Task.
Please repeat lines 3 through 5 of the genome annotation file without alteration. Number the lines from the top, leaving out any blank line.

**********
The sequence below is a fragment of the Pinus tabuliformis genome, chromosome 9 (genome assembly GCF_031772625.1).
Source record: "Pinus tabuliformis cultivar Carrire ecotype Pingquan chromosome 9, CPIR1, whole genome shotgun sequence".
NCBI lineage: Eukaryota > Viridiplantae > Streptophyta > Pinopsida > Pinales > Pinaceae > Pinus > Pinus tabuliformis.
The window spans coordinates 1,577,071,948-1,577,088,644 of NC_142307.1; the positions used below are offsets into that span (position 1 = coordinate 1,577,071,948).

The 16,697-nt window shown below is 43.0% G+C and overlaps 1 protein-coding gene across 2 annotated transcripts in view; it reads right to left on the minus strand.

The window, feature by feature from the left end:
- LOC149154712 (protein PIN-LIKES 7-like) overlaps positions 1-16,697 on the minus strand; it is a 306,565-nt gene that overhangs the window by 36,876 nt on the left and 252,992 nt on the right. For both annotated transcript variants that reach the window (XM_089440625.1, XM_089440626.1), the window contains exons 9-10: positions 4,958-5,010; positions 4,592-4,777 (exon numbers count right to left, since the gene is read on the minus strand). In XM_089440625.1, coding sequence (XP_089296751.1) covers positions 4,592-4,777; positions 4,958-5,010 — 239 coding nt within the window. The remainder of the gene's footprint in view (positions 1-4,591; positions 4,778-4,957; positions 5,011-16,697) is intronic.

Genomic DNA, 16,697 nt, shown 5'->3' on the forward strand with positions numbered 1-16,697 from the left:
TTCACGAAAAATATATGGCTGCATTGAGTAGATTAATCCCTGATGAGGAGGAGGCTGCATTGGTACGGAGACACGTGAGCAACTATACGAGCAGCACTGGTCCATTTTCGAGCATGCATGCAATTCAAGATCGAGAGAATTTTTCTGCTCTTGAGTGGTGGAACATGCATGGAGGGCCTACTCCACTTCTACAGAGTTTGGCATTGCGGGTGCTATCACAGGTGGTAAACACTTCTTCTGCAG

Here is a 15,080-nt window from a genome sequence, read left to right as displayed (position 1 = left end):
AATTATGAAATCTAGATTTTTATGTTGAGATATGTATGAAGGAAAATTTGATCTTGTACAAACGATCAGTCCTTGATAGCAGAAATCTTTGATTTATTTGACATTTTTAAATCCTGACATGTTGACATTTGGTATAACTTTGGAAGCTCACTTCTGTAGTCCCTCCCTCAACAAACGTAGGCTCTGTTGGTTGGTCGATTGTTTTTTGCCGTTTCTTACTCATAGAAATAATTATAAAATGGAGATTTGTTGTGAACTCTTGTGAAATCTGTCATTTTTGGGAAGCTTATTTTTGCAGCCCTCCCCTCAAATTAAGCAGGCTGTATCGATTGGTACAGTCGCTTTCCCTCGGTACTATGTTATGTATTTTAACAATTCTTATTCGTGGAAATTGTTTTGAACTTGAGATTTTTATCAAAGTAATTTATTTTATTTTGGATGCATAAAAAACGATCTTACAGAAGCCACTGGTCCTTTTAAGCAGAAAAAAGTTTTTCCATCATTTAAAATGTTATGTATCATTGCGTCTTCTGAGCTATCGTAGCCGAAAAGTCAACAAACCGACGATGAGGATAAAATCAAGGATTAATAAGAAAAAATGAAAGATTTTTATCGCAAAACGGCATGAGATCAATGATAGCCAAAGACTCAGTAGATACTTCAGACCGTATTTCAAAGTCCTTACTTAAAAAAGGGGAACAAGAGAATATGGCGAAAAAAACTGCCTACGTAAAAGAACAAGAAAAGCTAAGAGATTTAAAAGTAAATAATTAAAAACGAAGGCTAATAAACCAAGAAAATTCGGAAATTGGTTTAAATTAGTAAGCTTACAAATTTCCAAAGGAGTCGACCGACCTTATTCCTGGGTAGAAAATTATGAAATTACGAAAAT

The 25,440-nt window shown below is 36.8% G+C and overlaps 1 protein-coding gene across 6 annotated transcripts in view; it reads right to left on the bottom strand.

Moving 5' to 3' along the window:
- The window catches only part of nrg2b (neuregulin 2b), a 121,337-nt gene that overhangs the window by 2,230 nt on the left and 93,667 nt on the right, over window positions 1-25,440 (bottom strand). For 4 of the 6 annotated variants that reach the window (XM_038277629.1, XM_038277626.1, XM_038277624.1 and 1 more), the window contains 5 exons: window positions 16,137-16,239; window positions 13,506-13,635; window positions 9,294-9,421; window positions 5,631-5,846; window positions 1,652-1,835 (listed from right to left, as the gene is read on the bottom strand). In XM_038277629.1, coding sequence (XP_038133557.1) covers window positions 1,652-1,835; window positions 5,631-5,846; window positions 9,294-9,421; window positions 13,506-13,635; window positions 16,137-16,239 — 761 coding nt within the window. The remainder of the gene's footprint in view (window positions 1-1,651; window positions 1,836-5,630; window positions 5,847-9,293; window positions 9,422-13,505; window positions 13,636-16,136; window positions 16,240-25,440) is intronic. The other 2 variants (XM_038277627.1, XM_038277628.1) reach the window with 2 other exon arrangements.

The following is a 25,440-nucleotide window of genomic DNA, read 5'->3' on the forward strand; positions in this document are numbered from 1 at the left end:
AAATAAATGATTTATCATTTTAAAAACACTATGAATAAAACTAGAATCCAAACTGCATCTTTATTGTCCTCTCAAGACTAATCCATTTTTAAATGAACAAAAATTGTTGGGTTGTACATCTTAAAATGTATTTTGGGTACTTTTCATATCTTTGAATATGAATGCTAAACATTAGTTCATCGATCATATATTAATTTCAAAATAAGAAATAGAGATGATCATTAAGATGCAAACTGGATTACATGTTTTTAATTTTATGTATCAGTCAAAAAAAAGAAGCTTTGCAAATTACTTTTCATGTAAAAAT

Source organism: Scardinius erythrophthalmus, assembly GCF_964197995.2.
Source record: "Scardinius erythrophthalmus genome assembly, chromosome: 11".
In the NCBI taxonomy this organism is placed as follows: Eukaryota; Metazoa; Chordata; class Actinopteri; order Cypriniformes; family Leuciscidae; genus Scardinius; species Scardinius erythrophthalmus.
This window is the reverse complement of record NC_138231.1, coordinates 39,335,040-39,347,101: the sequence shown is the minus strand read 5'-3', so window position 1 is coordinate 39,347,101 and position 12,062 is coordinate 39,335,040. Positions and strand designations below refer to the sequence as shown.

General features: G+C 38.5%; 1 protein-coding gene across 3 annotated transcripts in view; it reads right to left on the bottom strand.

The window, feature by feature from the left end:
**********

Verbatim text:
NCBI lineage: Eukaryota > Viridiplantae > Streptophyta > Pinopsida > Pinales > Pinaceae > Pinus > Pinus tabuliformis.
The window spans coordinates 1,577,071,948-1,577,088,644 of NC_142307.1; the positions used below are offsets into that span (position 1 = coordinate 1,577,071,948).

The 16,697-nt window shown below is 43.0% G+C and overlaps 1 protein-coding gene across 2 annotated transcripts in view; it reads right to left on the minus strand.